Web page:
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Saturday, 3 May 2008

Mark Collington "West Pier"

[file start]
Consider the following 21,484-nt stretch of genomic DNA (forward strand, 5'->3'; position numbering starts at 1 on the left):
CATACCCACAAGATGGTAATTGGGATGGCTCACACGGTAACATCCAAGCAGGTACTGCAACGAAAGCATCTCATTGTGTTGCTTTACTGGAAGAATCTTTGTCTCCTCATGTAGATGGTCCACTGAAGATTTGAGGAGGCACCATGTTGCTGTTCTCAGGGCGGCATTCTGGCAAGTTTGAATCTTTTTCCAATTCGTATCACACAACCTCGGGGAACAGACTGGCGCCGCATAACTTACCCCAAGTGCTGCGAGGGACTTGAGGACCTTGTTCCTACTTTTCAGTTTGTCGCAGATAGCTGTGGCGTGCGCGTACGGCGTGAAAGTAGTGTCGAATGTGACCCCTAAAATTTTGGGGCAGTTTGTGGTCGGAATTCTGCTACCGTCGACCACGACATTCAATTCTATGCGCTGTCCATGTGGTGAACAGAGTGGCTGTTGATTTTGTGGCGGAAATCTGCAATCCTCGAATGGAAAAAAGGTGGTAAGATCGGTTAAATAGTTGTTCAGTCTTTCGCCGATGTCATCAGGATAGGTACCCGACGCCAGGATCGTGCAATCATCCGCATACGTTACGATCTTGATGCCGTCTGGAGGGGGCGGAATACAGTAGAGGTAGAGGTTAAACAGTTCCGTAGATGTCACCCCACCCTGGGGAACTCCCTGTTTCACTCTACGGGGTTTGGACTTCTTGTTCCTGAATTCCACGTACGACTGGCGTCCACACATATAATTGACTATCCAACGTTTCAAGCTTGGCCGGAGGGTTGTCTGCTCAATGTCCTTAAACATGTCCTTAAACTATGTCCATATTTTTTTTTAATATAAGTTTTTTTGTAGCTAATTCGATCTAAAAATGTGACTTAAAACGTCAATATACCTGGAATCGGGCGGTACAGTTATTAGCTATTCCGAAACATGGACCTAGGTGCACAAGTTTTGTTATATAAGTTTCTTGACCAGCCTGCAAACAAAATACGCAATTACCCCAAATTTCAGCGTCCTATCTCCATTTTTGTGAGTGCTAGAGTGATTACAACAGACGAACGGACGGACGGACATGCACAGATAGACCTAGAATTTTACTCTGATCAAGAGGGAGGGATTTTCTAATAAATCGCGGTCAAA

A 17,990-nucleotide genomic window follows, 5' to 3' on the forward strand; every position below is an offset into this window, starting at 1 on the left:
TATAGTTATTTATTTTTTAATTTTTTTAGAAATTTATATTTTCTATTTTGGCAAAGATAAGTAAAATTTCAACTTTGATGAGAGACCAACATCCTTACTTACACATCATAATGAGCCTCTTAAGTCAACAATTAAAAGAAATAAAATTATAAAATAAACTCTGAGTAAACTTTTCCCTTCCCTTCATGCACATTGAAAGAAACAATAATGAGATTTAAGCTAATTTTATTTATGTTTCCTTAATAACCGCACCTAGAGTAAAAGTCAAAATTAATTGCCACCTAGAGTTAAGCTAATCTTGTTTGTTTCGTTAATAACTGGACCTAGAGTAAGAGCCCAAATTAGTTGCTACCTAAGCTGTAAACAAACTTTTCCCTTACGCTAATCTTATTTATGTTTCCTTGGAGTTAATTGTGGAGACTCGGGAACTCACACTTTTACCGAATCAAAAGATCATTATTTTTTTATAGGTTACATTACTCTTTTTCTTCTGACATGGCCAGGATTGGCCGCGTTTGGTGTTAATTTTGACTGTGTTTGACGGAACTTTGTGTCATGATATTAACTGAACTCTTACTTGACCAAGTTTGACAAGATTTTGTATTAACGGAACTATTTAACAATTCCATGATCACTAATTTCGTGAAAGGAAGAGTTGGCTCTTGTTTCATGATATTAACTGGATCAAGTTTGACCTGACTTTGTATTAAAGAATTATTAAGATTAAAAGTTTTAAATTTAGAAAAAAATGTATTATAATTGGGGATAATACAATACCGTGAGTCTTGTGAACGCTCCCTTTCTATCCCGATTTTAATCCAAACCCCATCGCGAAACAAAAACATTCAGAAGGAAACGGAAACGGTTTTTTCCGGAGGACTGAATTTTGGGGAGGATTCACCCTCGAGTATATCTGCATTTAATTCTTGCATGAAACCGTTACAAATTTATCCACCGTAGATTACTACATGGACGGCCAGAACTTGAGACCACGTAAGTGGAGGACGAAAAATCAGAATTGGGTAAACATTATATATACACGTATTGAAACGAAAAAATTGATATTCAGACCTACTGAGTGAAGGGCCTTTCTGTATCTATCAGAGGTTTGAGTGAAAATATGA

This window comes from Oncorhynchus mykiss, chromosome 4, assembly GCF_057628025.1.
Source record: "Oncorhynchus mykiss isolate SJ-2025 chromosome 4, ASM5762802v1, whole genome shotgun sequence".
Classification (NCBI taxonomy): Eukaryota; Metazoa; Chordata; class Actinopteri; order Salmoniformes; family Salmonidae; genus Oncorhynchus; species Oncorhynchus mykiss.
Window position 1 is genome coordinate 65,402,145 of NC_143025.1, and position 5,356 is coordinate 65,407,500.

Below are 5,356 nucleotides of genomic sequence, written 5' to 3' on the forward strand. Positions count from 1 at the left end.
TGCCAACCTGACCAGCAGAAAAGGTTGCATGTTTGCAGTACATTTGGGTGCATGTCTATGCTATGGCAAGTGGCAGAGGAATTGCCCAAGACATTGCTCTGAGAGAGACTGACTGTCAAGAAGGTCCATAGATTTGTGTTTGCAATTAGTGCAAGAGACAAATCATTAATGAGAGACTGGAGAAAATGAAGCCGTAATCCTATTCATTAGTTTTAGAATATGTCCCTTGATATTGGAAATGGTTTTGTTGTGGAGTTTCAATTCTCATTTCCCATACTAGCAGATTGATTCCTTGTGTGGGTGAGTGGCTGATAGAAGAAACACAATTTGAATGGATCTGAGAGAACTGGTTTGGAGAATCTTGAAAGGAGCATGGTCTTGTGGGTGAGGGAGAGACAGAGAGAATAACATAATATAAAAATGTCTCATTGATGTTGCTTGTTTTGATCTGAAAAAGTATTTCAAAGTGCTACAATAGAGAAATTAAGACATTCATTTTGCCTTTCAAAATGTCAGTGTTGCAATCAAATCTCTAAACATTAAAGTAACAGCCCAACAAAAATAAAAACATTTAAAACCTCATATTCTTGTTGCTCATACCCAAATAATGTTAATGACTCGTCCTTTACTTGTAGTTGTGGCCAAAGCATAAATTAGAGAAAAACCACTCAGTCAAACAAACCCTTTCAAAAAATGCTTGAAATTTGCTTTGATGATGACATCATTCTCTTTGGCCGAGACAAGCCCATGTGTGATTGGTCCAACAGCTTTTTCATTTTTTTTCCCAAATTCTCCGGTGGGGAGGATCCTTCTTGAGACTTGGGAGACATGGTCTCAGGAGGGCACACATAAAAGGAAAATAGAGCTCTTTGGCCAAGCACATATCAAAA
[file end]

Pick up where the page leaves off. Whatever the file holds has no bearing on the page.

As a student I once fished for mackerel from Brighton's West Pier. A shoal was directly underneath the Victorian construction and for half an hour my three friends and I were in ecstasy, hauling in fish after fish onto the cast iron, lattice work floor that gradually became covered with the tide even as we continued to fish. I scarcely noticed my surroundings. Time then to take stock. Mark Collington's 2001 West Pier is as laden with atmosphere as the grid work was with fish in those days. It is also exhilarating as, to a commentary from Ian Collington, the animation moves from fishing boats to Victorian characters transformed into the columns plunged into and below the ocean depths as supports for the pier. Before our eyes the construction takes form, in choreographed sequences as ladies and gentlemen in hats dance, metamorphosing into the struts and columns of the pier, the whole emerging in a gorgeous feast as the intricate buildings are revealed in architectural detail that would grace any artist's sketchbook. Throughout there is a complex soundtrack pieced together by Tim Barker embracing a snatch of a folk song by Bob Copper, fairground, children and seabirds; and, supremely, a score by Luke Whitlock that has a texture of often luscious melody that stitches the whole piece together. The five minute film was Mark's MA Animation graduation film at the Royal College of Art in 2001. It is grounded in first rate 2D drawing - click on the first of the images taken from Mark's website for confirmation of the quality - with sumptuous contrasts of light and form, evoking something of a Victorian lithograph at times though as one reaches the present the percussion player is animated in an entirely different fashion more in keeping with the new millennium. As the birds circle the damaged pier at the end of the movie in a sequence of 16mm film one realises its vulnerability and place in the natural landscape. 30 year old Mark was born in Brighton and clearly loves his town's international treasure. His movie provides an eloquent advocacy for the West Pier Trust and a quite masterful production.











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